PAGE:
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by By Shauna J. Sadowski | March 10, 2009

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High turnover is not a new phenomenon to today's fast-paced HR professionals. It's a rare company that maintains high retention rates in the new economy. In most cases, those companies holding onto their employees are either doing something right, or are just waiting for the turnover trend to catch up with them. If you're already experiencing high turnover, perhaps the time has come to reassess your company. One way to start is by analyzing your current benefits model. The best practice companies in Corporate America must be doing something right - try comparing your plan to theirs in order to understand what attracts and retains a loyal workforce.

Everything is Changing

Ten years ago, a benefits package consisting of healthcare, a retirement plan, and a decent salary pleased most employees. However, economic tumult has upped the ante in the battle for a loyal workforce. Employees demand more from their employers with respect to work/life balance. What's driving their demands? The following two factors have played a large role:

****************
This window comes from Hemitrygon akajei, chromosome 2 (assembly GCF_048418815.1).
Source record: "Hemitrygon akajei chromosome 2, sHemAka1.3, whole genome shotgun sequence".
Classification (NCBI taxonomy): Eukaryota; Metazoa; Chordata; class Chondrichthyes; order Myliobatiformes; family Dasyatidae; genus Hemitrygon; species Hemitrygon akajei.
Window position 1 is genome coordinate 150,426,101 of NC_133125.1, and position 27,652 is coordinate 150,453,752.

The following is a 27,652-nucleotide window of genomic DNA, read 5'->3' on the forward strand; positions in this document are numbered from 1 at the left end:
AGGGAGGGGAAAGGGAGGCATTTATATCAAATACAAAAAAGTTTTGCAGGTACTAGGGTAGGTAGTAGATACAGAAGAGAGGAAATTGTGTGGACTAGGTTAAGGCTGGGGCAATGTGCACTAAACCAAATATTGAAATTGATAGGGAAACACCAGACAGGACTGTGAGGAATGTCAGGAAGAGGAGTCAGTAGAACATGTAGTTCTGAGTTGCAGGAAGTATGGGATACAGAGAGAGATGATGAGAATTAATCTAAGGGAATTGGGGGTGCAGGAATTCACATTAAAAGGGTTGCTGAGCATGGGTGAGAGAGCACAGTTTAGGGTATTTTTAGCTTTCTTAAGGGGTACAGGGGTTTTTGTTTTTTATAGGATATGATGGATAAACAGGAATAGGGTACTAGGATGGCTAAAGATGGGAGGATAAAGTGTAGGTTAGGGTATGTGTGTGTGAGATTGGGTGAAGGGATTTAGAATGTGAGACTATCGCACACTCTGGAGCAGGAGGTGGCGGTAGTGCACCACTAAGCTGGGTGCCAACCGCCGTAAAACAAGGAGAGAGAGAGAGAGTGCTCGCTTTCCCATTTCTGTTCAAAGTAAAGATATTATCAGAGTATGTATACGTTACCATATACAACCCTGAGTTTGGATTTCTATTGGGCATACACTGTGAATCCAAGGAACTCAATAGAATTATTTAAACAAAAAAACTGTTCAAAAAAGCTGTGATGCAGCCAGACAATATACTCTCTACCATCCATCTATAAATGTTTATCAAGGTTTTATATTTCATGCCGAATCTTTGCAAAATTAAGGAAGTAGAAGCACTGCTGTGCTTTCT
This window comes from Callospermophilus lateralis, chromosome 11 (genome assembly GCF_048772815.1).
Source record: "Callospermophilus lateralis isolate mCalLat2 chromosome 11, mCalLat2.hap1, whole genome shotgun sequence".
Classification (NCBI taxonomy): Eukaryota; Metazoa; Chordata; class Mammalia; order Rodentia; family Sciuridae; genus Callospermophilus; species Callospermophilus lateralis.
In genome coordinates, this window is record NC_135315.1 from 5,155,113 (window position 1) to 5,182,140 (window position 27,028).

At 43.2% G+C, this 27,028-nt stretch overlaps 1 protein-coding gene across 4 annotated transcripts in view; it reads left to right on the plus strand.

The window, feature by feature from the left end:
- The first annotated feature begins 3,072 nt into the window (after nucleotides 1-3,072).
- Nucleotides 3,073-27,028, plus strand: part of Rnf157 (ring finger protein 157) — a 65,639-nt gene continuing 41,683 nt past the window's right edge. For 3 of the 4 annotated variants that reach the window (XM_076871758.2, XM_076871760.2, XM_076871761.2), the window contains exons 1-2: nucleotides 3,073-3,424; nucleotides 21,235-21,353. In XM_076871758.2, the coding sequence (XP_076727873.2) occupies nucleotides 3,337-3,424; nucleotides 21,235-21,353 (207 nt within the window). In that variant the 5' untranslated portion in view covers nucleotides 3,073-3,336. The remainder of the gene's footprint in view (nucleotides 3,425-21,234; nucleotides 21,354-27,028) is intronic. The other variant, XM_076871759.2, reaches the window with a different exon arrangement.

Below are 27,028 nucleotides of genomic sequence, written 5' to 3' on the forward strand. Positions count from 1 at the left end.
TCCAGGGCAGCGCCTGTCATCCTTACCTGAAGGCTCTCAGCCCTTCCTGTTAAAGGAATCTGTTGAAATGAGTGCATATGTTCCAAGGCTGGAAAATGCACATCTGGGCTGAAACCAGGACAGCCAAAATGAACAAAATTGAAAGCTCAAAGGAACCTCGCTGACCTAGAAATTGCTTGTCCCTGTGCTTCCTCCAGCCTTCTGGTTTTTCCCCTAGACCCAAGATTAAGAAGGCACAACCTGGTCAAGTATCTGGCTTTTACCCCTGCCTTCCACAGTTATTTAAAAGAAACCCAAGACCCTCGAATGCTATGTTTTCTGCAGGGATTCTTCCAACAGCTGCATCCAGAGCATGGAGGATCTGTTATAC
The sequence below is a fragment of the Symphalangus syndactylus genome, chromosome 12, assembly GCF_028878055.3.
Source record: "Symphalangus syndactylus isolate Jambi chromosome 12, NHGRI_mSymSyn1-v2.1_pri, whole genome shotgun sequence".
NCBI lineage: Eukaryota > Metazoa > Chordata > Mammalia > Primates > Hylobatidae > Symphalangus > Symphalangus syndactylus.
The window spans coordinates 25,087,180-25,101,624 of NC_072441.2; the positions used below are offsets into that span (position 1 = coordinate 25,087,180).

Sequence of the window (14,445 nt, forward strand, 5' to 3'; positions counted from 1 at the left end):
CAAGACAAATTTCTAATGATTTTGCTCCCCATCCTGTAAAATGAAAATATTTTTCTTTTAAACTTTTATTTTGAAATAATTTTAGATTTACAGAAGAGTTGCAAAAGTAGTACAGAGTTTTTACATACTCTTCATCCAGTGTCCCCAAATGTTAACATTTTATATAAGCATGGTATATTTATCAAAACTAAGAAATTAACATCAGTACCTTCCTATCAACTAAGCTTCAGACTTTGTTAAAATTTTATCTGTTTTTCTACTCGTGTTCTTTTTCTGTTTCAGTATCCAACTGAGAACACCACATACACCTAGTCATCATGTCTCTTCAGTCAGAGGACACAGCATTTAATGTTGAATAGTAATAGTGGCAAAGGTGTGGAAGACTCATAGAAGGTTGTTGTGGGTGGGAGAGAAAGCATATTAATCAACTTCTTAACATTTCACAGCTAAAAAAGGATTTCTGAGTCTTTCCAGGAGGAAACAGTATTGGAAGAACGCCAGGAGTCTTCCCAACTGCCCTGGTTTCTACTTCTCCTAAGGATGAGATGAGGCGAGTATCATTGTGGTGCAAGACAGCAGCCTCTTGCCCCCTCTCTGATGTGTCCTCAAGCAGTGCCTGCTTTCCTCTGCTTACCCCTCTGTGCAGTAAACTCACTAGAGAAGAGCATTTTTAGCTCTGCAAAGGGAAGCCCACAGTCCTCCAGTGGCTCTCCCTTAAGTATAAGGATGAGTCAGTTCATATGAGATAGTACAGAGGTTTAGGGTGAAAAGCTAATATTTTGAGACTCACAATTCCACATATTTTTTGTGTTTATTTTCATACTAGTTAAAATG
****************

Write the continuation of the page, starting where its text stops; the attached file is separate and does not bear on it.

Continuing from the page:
• Companies are expected to produce more with less in a business environment this competitive -Corporate "rightsizing" of the 1980s and 1990s forced companies to expect more from the remaining employees. Additionally, advanced technologies require companies to stay attuned to their customers' needs on a 24/7 basis. These two factors required employees to work longer hours to accommodate for the change.
  • Changing workforce demographics including more dual-income households, single parents, individuals caring for their elders, and Generation Xers- In short, today's employees have different needs.